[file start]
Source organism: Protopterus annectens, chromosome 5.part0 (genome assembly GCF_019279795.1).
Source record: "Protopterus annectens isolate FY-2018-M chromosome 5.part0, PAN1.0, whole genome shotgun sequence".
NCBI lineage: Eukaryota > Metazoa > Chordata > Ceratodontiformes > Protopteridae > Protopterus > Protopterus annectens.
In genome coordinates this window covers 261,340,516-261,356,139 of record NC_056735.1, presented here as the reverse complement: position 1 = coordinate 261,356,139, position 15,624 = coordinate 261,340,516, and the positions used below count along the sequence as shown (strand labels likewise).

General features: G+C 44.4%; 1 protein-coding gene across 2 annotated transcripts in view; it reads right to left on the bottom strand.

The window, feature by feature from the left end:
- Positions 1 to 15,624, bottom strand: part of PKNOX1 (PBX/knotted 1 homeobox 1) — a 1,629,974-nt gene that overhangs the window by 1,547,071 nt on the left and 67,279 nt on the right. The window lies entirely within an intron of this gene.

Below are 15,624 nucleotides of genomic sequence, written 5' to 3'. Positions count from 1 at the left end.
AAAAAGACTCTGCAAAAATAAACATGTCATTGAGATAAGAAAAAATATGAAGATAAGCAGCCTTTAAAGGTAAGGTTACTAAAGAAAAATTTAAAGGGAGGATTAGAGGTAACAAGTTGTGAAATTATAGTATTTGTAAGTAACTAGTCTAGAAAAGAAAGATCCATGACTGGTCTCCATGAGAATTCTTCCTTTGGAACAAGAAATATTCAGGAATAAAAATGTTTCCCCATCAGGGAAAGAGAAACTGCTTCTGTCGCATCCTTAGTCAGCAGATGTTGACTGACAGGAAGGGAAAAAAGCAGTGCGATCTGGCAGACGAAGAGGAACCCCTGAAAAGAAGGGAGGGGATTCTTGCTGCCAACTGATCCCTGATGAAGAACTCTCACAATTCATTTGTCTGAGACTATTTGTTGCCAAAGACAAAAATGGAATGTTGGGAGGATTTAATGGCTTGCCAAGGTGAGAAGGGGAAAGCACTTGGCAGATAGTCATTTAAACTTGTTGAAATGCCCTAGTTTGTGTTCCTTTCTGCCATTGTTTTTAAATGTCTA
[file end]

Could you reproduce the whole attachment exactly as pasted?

Source organism: Protopterus annectens, chromosome 5.part0 (genome assembly GCF_019279795.1).
Source record: "Protopterus annectens isolate FY-2018-M chromosome 5.part0, PAN1.0, whole genome shotgun sequence".
NCBI lineage: Eukaryota > Metazoa > Chordata > Ceratodontiformes > Protopteridae > Protopterus > Protopterus annectens.
In genome coordinates this window covers 261,340,516-261,356,139 of record NC_056735.1, presented here as the reverse complement: position 1 = coordinate 261,356,139, position 15,624 = coordinate 261,340,516, and the positions used below count along the sequence as shown (strand labels likewise).

General features: G+C 44.4%; 1 protein-coding gene across 2 annotated transcripts in view; it reads right to left on the bottom strand.

The window, feature by feature from the left end:
- Positions 1 to 15,624, bottom strand: part of PKNOX1 (PBX/knotted 1 homeobox 1) — a 1,629,974-nt gene that overhangs the window by 1,547,071 nt on the left and 67,279 nt on the right. The window lies entirely within an intron of this gene.

Below are 15,624 nucleotides of genomic sequence, written 5' to 3'. Positions count from 1 at the left end.
AAAAAGACTCTGCAAAAATAAACATGTCATTGAGATAAGAAAAAATATGAAGATAAGCAGCCTTTAAAGGTAAGGTTACTAAAGAAAAATTTAAAGGGAGGATTAGAGGTAACAAGTTGTGAAATTATAGTATTTGTAAGTAACTAGTCTAGAAAAGAAAGATCCATGACTGGTCTCCATGAGAATTCTTCCTTTGGAACAAGAAATATTCAGGAATAAAAATGTTTCCCCATCAGGGAAAGAGAAACTGCTTCTGTCGCATCCTTAGTCAGCAGATGTTGACTGACAGGAAGGGAAAAAAGCAGTGCGATCTGGCAGACGAAGAGGAACCCCTGAAAAGAAGGGAGGGGATTCTTGCTGCCAACTGATCCCTGATGAAGAACTCTCACAATTCATTTGTCTGAGACTATTTGTTGCCAAAGACAAAAATGGAATGTTGGGAGGATTTAATGGCTTGCCAAGGTGAGAAGGGGAAAGCACTTGGCAGATAGTCATTTAAACTTGTTGAAATGCCCTAGTTTGTGTTCCTTTCTGCCATTGTTTTTAAATGTCTA